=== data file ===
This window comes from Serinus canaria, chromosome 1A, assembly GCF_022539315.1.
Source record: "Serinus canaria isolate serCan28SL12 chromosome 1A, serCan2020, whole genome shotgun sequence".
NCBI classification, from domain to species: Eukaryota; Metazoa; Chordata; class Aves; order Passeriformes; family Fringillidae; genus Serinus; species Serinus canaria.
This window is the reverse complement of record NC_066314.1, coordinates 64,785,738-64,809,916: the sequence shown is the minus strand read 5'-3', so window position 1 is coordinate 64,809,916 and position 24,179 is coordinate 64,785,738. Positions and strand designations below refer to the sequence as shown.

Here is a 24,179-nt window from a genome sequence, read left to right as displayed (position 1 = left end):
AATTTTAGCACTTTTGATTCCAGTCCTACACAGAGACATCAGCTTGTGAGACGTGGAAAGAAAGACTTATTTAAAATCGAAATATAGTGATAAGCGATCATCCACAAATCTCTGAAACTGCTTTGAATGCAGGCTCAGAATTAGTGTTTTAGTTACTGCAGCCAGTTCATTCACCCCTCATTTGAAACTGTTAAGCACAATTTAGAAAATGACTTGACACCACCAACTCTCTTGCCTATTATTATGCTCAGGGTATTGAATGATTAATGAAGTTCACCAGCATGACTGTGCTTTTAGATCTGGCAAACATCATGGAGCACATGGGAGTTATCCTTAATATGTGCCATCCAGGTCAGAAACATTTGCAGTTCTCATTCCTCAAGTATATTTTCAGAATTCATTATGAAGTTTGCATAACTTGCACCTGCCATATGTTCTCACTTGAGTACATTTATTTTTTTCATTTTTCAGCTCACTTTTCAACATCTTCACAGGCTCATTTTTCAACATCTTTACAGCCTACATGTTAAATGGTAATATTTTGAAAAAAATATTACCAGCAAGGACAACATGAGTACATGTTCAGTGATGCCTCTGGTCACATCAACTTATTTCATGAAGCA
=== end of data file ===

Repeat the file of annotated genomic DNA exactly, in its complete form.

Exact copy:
This window comes from Serinus canaria, chromosome 1A, assembly GCF_022539315.1.
Source record: "Serinus canaria isolate serCan28SL12 chromosome 1A, serCan2020, whole genome shotgun sequence".
NCBI classification, from domain to species: Eukaryota; Metazoa; Chordata; class Aves; order Passeriformes; family Fringillidae; genus Serinus; species Serinus canaria.
This window is the reverse complement of record NC_066314.1, coordinates 64,785,738-64,809,916: the sequence shown is the minus strand read 5'-3', so window position 1 is coordinate 64,809,916 and position 24,179 is coordinate 64,785,738. Positions and strand designations below refer to the sequence as shown.

Here is a 24,179-nt window from a genome sequence, read left to right as displayed (position 1 = left end):
AATTTTAGCACTTTTGATTCCAGTCCTACACAGAGACATCAGCTTGTGAGACGTGGAAAGAAAGACTTATTTAAAATCGAAATATAGTGATAAGCGATCATCCACAAATCTCTGAAACTGCTTTGAATGCAGGCTCAGAATTAGTGTTTTAGTTACTGCAGCCAGTTCATTCACCCCTCATTTGAAACTGTTAAGCACAATTTAGAAAATGACTTGACACCACCAACTCTCTTGCCTATTATTATGCTCAGGGTATTGAATGATTAATGAAGTTCACCAGCATGACTGTGCTTTTAGATCTGGCAAACATCATGGAGCACATGGGAGTTATCCTTAATATGTGCCATCCAGGTCAGAAACATTTGCAGTTCTCATTCCTCAAGTATATTTTCAGAATTCATTATGAAGTTTGCATAACTTGCACCTGCCATATGTTCTCACTTGAGTACATTTATTTTTTTCATTTTTCAGCTCACTTTTCAACATCTTCACAGGCTCATTTTTCAACATCTTTACAGCCTACATGTTAAATGGTAATATTTTGAAAAAAATATTACCAGCAAGGACAACATGAGTACATGTTCAGTGATGCCTCTGGTCACATCAACTTATTTCATGAAGCA